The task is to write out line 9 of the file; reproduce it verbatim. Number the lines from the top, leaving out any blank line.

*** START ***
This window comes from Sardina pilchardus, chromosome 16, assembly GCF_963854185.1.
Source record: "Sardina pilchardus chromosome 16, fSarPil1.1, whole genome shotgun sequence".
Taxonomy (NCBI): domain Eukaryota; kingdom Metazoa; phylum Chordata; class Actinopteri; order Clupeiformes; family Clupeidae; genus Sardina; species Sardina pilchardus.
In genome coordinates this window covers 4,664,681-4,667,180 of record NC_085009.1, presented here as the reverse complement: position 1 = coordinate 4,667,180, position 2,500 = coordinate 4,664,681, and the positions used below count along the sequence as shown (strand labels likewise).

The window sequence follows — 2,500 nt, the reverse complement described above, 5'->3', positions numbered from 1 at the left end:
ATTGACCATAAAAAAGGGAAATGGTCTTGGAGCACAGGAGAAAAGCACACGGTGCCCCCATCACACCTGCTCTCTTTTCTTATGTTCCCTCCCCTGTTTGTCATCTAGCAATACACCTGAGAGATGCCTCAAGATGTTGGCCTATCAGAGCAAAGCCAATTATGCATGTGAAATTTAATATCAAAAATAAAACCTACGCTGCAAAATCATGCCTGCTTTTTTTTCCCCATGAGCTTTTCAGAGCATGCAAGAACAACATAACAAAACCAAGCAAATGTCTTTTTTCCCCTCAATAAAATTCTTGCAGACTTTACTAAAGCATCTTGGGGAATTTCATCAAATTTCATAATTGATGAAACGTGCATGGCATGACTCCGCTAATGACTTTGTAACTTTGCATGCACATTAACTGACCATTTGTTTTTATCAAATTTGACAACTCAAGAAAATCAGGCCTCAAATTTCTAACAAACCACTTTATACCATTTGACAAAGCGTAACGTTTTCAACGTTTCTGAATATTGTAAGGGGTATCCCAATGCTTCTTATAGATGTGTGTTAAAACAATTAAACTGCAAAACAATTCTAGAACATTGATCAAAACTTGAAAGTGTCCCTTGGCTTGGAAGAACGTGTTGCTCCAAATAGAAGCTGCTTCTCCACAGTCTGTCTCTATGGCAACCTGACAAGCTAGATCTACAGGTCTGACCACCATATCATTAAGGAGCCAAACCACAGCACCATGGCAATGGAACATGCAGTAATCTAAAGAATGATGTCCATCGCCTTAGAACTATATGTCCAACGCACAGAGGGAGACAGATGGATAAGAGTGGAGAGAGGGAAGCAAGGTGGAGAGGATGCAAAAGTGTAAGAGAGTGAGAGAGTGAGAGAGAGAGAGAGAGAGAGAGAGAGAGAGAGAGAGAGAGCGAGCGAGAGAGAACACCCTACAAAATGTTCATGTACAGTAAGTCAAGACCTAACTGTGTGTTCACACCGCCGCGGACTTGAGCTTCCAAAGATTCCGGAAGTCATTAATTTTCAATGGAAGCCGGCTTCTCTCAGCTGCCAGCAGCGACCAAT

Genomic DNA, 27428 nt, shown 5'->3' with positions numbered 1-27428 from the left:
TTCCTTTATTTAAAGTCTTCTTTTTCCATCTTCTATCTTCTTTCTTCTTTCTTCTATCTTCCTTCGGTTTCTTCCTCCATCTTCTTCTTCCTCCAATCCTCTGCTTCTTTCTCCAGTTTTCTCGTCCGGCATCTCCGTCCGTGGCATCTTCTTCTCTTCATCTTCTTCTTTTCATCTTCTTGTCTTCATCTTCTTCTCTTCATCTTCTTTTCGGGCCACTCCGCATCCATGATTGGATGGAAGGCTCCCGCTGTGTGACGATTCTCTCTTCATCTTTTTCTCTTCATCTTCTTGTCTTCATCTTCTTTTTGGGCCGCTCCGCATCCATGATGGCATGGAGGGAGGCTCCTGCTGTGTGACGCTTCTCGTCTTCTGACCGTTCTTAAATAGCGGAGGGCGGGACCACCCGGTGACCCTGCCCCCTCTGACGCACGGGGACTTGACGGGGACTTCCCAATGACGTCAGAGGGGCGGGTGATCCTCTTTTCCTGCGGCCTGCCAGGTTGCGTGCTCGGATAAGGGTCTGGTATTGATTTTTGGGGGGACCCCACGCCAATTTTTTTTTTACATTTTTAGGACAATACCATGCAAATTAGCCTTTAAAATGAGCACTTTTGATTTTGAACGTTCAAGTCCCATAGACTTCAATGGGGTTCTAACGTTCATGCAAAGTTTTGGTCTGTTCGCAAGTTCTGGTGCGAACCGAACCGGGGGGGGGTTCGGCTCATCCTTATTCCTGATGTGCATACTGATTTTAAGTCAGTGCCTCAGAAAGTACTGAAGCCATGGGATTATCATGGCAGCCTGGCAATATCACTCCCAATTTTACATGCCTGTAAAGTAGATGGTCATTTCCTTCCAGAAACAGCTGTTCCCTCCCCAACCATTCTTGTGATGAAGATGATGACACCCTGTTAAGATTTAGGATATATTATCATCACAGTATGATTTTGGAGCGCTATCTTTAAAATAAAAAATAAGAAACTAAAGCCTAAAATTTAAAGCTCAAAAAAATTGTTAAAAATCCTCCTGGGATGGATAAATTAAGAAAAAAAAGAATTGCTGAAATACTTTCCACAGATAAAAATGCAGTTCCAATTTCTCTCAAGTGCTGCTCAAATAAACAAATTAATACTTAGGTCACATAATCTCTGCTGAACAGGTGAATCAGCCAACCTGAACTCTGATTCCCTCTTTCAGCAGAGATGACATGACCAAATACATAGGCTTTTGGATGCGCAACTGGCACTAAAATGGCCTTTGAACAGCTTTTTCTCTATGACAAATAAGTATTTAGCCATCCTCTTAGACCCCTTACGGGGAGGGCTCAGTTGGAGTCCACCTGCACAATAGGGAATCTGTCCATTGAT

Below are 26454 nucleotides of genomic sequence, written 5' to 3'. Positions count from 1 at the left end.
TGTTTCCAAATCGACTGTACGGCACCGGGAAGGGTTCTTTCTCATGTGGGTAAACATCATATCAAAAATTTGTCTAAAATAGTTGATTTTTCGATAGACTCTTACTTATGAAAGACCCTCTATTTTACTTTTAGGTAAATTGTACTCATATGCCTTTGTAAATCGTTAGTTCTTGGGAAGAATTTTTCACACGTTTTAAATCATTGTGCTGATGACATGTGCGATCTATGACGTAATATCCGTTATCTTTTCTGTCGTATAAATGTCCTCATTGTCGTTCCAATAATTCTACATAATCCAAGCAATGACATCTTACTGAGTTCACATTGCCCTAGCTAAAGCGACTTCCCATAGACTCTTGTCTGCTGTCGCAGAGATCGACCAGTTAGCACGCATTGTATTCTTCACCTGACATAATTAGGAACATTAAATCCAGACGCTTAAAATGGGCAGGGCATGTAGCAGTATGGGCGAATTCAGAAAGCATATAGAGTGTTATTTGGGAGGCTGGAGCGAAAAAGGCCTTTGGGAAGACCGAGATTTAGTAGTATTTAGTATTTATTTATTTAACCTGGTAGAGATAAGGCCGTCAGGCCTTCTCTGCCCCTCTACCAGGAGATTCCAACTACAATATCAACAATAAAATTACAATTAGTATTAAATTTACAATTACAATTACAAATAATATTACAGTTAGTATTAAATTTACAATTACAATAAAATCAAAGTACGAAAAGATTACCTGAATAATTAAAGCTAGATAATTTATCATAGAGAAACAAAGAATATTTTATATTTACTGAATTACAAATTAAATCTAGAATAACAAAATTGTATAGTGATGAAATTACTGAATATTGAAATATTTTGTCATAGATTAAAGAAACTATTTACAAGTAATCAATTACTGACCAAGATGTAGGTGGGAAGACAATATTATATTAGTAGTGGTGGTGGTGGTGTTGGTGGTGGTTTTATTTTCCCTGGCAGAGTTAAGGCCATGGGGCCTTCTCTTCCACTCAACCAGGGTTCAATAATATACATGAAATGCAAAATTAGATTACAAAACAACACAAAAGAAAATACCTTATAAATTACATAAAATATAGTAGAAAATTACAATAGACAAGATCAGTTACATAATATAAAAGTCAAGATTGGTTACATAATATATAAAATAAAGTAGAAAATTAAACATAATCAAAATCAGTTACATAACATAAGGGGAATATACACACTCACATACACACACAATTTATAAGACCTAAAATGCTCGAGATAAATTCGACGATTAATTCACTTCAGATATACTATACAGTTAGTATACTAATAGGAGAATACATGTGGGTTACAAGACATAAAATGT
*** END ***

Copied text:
Below are 26454 nucleotides of genomic sequence, written 5' to 3'. Positions count from 1 at the left end.